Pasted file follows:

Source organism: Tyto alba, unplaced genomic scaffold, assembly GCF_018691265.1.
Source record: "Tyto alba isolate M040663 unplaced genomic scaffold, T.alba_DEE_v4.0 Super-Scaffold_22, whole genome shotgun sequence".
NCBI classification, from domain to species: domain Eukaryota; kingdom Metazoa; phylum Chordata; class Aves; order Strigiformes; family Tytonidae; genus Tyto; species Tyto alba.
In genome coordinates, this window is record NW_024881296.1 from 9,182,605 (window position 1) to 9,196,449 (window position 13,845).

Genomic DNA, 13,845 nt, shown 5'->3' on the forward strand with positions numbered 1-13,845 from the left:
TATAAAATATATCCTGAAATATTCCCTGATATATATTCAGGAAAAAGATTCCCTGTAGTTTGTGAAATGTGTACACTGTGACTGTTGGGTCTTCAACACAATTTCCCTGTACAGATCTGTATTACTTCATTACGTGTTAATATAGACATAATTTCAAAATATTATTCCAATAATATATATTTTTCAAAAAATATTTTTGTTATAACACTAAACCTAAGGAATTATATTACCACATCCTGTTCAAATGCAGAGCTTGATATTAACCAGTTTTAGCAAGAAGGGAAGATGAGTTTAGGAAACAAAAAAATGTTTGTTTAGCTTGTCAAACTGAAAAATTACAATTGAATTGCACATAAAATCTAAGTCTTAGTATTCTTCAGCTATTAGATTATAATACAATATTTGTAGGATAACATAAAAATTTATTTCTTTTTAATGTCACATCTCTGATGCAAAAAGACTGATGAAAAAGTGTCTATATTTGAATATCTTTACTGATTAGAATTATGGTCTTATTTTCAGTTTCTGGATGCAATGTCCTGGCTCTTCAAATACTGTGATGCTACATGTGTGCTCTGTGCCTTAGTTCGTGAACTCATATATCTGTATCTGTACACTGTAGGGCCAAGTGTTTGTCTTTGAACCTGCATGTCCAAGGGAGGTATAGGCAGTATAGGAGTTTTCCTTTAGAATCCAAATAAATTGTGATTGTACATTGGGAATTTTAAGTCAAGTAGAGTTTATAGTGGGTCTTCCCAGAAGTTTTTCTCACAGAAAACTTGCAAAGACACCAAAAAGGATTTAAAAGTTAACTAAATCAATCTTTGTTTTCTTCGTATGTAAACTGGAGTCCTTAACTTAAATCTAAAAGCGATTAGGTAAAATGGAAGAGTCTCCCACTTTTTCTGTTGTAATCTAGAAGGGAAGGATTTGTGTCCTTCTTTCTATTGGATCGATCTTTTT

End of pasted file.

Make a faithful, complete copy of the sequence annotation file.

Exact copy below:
Source organism: Tyto alba, unplaced genomic scaffold, assembly GCF_018691265.1.
Source record: "Tyto alba isolate M040663 unplaced genomic scaffold, T.alba_DEE_v4.0 Super-Scaffold_22, whole genome shotgun sequence".
NCBI classification, from domain to species: domain Eukaryota; kingdom Metazoa; phylum Chordata; class Aves; order Strigiformes; family Tytonidae; genus Tyto; species Tyto alba.
In genome coordinates, this window is record NW_024881296.1 from 9,182,605 (window position 1) to 9,196,449 (window position 13,845).

Genomic DNA, 13,845 nt, shown 5'->3' on the forward strand with positions numbered 1-13,845 from the left:
TATAAAATATATCCTGAAATATTCCCTGATATATATTCAGGAAAAAGATTCCCTGTAGTTTGTGAAATGTGTACACTGTGACTGTTGGGTCTTCAACACAATTTCCCTGTACAGATCTGTATTACTTCATTACGTGTTAATATAGACATAATTTCAAAATATTATTCCAATAATATATATTTTTCAAAAAATATTTTTGTTATAACACTAAACCTAAGGAATTATATTACCACATCCTGTTCAAATGCAGAGCTTGATATTAACCAGTTTTAGCAAGAAGGGAAGATGAGTTTAGGAAACAAAAAAATGTTTGTTTAGCTTGTCAAACTGAAAAATTACAATTGAATTGCACATAAAATCTAAGTCTTAGTATTCTTCAGCTATTAGATTATAATACAATATTTGTAGGATAACATAAAAATTTATTTCTTTTTAATGTCACATCTCTGATGCAAAAAGACTGATGAAAAAGTGTCTATATTTGAATATCTTTACTGATTAGAATTATGGTCTTATTTTCAGTTTCTGGATGCAATGTCCTGGCTCTTCAAATACTGTGATGCTACATGTGTGCTCTGTGCCTTAGTTCGTGAACTCATATATCTGTATCTGTACACTGTAGGGCCAAGTGTTTGTCTTTGAACCTGCATGTCCAAGGGAGGTATAGGCAGTATAGGAGTTTTCCTTTAGAATCCAAATAAATTGTGATTGTACATTGGGAATTTTAAGTCAAGTAGAGTTTATAGTGGGTCTTCCCAGAAGTTTTTCTCACAGAAAACTTGCAAAGACACCAAAAAGGATTTAAAAGTTAACTAAATCAATCTTTGTTTTCTTCGTATGTAAACTGGAGTCCTTAACTTAAATCTAAAAGCGATTAGGTAAAATGGAAGAGTCTCCCACTTTTTCTGTTGTAATCTAGAAGGGAAGGATTTGTGTCCTTCTTTCTATTGGATCGATCTTTTT